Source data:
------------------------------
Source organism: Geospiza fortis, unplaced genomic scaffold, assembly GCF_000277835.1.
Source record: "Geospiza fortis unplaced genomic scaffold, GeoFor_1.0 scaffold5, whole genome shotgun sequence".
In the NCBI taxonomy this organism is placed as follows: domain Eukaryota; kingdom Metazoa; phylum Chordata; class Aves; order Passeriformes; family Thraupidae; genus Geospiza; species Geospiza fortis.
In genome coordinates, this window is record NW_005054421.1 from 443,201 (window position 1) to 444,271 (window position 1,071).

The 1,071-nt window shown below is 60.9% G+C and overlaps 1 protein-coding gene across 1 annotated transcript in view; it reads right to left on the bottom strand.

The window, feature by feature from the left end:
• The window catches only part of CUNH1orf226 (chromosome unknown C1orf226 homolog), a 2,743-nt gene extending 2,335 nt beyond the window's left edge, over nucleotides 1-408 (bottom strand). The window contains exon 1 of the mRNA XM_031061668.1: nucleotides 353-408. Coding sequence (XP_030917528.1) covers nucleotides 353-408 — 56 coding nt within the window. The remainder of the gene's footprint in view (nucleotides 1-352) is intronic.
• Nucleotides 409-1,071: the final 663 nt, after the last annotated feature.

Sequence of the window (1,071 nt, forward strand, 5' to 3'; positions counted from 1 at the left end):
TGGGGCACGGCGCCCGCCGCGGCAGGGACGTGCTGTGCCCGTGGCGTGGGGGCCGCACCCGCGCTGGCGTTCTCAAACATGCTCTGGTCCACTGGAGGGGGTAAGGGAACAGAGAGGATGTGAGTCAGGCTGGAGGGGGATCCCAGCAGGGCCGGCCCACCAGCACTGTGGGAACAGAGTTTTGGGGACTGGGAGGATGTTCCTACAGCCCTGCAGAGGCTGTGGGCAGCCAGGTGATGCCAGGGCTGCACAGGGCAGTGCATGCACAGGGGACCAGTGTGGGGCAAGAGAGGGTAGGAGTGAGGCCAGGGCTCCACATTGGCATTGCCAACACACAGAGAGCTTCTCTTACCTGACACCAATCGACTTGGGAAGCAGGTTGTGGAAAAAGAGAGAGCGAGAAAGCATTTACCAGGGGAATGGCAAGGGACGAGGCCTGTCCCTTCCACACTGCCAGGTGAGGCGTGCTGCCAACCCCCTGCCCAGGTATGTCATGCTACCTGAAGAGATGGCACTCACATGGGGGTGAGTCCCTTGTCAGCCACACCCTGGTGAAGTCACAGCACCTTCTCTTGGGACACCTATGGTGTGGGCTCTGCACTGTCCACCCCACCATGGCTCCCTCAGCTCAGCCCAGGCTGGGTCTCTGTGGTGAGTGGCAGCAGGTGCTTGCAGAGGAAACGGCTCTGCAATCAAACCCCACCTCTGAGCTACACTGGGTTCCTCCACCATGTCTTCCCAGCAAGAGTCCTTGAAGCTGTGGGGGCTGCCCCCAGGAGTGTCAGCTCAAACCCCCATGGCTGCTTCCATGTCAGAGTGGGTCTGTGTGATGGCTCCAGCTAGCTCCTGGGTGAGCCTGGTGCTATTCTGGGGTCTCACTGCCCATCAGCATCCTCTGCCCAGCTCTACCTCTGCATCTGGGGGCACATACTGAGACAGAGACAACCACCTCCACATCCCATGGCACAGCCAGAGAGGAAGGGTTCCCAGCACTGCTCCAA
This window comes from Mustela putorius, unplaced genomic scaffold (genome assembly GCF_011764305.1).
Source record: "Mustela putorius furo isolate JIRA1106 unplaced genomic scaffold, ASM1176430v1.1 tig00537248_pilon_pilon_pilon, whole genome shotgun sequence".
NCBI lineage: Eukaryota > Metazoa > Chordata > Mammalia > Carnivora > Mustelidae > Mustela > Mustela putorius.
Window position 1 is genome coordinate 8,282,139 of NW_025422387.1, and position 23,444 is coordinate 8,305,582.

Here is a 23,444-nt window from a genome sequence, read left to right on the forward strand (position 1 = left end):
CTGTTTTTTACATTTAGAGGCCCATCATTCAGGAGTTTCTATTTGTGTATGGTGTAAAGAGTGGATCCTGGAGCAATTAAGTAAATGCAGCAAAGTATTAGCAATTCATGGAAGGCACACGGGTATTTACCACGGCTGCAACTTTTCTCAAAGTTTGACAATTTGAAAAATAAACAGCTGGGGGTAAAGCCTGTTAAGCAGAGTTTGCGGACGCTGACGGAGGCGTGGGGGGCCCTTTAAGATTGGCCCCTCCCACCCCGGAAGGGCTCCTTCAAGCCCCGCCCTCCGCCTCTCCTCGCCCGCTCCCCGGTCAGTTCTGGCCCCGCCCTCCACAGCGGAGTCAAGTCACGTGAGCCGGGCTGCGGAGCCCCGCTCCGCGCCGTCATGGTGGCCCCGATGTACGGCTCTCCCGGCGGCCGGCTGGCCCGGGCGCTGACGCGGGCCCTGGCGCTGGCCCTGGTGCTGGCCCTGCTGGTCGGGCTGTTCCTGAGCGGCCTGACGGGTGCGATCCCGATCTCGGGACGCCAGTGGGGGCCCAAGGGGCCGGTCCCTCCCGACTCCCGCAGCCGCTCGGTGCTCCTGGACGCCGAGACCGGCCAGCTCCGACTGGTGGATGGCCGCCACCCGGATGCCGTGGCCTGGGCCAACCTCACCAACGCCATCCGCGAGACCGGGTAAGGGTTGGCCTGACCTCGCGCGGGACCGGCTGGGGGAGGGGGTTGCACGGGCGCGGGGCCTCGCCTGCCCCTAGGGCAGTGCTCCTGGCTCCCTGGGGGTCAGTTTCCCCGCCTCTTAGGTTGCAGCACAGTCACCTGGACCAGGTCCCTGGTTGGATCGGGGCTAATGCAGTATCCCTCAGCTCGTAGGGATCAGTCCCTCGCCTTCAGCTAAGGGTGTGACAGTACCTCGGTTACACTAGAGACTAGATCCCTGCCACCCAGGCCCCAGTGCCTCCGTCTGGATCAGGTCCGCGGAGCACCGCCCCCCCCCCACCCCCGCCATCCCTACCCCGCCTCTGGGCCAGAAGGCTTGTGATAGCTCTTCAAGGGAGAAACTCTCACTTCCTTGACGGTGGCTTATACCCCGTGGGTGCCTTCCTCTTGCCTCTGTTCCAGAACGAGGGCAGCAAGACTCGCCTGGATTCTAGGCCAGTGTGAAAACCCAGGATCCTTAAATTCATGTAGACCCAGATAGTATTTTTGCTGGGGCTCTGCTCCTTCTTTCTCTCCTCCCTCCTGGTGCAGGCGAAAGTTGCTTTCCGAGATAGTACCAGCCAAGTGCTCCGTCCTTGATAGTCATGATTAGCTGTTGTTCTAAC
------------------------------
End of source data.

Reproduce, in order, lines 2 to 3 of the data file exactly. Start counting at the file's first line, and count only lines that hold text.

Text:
Source record: "Geospiza fortis unplaced genomic scaffold, GeoFor_1.0 scaffold5, whole genome shotgun sequence".
In the NCBI taxonomy this organism is placed as follows: domain Eukaryota; kingdom Metazoa; phylum Chordata; class Aves; order Passeriformes; family Thraupidae; genus Geospiza; species Geospiza fortis.